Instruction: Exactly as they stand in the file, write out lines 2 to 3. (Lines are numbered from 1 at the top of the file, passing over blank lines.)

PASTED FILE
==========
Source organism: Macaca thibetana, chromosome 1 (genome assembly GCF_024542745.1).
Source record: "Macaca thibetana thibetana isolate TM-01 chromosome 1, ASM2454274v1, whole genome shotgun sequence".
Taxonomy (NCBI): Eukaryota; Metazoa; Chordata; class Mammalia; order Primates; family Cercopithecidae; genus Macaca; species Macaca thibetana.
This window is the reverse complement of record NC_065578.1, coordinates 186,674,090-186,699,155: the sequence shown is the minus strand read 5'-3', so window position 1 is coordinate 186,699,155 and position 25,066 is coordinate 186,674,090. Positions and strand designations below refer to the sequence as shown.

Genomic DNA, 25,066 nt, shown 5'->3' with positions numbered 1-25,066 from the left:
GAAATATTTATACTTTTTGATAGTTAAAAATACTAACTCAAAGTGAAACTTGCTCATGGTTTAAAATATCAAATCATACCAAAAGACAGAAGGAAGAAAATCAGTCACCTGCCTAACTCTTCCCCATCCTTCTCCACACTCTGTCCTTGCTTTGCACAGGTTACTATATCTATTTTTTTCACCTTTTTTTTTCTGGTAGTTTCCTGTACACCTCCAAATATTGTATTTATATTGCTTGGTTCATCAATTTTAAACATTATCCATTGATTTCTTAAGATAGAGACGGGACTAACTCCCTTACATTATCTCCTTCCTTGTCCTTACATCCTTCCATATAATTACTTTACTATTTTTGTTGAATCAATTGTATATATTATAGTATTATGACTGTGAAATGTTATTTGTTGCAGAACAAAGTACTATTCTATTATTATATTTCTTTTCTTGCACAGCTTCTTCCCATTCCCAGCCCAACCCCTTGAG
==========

Source record: "Macaca thibetana thibetana isolate TM-01 chromosome 1, ASM2454274v1, whole genome shotgun sequence".
Taxonomy (NCBI): Eukaryota; Metazoa; Chordata; class Mammalia; order Primates; family Cercopithecidae; genus Macaca; species Macaca thibetana.